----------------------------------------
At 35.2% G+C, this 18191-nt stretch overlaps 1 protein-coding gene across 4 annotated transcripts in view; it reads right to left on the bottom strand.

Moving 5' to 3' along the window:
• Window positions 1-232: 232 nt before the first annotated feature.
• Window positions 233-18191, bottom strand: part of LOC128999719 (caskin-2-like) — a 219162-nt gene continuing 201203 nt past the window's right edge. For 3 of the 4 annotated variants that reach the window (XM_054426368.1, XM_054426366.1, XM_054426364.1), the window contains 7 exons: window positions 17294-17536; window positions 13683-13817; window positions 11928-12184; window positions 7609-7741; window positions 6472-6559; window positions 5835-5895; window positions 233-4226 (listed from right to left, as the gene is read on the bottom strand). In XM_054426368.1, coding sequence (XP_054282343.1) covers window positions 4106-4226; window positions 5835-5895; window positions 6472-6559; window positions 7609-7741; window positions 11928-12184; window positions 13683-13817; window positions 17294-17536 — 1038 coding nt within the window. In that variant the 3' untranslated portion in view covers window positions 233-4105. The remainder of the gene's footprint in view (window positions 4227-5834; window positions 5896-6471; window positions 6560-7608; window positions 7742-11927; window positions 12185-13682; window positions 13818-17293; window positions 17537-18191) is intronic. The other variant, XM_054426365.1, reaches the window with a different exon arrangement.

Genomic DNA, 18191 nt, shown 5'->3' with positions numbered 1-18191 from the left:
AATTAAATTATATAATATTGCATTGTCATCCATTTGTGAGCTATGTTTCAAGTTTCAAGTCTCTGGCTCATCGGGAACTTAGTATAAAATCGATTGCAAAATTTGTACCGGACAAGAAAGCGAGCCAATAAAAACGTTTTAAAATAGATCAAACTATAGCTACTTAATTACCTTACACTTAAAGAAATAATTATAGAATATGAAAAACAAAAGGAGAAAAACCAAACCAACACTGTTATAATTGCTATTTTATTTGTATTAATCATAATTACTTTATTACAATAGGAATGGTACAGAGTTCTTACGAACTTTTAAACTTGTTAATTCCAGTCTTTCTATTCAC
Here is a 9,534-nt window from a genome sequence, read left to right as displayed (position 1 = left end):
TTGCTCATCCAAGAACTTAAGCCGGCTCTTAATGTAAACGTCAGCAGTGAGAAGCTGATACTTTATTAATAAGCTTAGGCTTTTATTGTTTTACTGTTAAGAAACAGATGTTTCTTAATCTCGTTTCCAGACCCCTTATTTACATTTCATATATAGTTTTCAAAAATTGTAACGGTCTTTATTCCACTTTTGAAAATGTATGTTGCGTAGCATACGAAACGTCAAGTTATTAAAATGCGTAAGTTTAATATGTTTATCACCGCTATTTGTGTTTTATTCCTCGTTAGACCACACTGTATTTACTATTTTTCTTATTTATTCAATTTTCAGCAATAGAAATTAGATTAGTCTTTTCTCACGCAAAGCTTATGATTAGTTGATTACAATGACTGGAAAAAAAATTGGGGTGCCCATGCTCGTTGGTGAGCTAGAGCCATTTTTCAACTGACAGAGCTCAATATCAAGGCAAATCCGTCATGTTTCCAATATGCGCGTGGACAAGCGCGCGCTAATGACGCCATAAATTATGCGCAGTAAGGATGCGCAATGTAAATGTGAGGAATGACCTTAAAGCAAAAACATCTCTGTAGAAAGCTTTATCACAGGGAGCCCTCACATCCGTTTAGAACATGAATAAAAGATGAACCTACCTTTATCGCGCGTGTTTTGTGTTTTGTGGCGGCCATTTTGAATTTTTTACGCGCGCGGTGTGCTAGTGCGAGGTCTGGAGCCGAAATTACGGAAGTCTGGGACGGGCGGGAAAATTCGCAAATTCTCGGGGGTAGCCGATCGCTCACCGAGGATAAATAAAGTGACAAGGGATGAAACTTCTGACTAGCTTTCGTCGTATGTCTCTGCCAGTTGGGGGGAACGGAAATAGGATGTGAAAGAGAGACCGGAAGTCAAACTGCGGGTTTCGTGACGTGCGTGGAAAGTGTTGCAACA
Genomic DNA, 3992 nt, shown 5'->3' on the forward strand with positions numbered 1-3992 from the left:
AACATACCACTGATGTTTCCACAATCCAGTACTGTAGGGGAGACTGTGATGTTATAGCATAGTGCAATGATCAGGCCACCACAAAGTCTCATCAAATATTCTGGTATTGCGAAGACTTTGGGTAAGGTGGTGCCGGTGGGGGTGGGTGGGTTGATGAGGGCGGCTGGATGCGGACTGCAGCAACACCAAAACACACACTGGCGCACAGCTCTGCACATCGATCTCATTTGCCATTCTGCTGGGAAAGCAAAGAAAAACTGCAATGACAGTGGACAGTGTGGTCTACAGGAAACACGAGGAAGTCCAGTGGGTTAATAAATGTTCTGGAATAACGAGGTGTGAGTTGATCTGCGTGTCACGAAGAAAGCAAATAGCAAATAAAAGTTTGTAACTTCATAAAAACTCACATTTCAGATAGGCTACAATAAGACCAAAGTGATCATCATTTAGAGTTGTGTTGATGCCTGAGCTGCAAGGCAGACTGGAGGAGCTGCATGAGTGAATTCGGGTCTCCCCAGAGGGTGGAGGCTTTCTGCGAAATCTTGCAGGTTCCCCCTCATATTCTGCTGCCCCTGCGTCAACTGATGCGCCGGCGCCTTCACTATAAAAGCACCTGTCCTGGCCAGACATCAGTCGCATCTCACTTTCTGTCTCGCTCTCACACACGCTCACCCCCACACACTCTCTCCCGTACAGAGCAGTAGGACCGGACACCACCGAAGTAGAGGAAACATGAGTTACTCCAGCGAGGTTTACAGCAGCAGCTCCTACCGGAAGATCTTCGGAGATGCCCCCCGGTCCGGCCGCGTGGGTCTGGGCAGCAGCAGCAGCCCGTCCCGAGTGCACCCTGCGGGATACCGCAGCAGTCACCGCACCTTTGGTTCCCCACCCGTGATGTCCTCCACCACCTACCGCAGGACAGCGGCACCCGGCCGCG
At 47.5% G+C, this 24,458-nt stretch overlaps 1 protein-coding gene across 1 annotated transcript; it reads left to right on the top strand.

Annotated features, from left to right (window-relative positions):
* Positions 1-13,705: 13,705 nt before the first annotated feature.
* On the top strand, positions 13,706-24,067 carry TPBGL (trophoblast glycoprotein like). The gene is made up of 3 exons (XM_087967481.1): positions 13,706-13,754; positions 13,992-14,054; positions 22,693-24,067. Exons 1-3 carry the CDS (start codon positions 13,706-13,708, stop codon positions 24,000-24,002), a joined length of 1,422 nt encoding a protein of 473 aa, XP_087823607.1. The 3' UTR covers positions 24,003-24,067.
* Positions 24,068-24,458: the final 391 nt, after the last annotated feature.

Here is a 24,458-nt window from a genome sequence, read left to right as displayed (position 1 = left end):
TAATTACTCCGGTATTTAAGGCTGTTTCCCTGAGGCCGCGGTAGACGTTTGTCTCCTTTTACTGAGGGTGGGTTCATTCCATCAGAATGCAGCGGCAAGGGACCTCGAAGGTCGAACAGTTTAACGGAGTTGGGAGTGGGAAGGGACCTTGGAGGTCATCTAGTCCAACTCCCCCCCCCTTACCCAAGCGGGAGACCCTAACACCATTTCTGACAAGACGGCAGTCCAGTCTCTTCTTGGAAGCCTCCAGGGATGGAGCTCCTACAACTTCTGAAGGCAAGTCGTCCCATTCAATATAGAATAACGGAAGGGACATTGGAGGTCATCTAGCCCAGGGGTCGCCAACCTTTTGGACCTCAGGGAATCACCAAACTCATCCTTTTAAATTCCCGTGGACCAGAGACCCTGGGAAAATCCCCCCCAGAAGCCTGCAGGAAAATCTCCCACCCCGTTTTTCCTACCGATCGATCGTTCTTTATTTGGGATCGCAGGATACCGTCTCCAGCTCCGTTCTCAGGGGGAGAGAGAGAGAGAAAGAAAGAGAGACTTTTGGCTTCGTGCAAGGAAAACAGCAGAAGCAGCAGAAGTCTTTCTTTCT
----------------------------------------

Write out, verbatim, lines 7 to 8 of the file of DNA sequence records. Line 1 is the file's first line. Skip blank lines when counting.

Here is a 9,534-nt window from a genome sequence, read left to right as displayed (position 1 = left end):
TTGCTCATCCAAGAACTTAAGCCGGCTCTTAATGTAAACGTCAGCAGTGAGAAGCTGATACTTTATTAATAAGCTTAGGCTTTTATTGTTTTACTGTTAAGAAACAGATGTTTCTTAATCTCGTTTCCAGACCCCTTATTTACATTTCATATATAGTTTTCAAAAATTGTAACGGTCTTTATTCCACTTTTGAAAATGTATGTTGCGTAGCATACGAAACGTCAAGTTATTAAAATGCGTAAGTTTAATATGTTTATCACCGCTATTTGTGTTTTATTCCTCGTTAGACCACACTGTATTTACTATTTTTCTTATTTATTCAATTTTCAGCAATAGAAATTAGATTAGTCTTTTCTCACGCAAAGCTTATGATTAGTTGATTACAATGACTGGAAAAAAAATTGGGGTGCCCATGCTCGTTGGTGAGCTAGAGCCATTTTTCAACTGACAGAGCTCAATATCAAGGCAAATCCGTCATGTTTCCAATATGCGCGTGGACAAGCGCGCGCTAATGACGCCATAAATTATGCGCAGTAAGGATGCGCAATGTAAATGTGAGGAATGACCTTAAAGCAAAAACATCTCTGTAGAAAGCTTTATCACAGGGAGCCCTCACATCCGTTTAGAACATGAATAAAAGATGAACCTACCTTTATCGCGCGTGTTTTGTGTTTTGTGGCGGCCATTTTGAATTTTTTACGCGCGCGGTGTGCTAGTGCGAGGTCTGGAGCCGAAATTACGGAAGTCTGGGACGGGCGGGAAAATTCGCAAATTCTCGGGGGTAGCCGATCGCTCACCGAGGATAAATAAAGTGACAAGGGATGAAACTTCTGACTAGCTTTCGTCGTATGTCTCTGCCAGTTGGGGGGAACGGAAATAGGATGTGAAAGAGAGACCGGAAGTCAAACTGCGGGTTTCGTGACGTGCGTGGAAAGTGTTGCAACA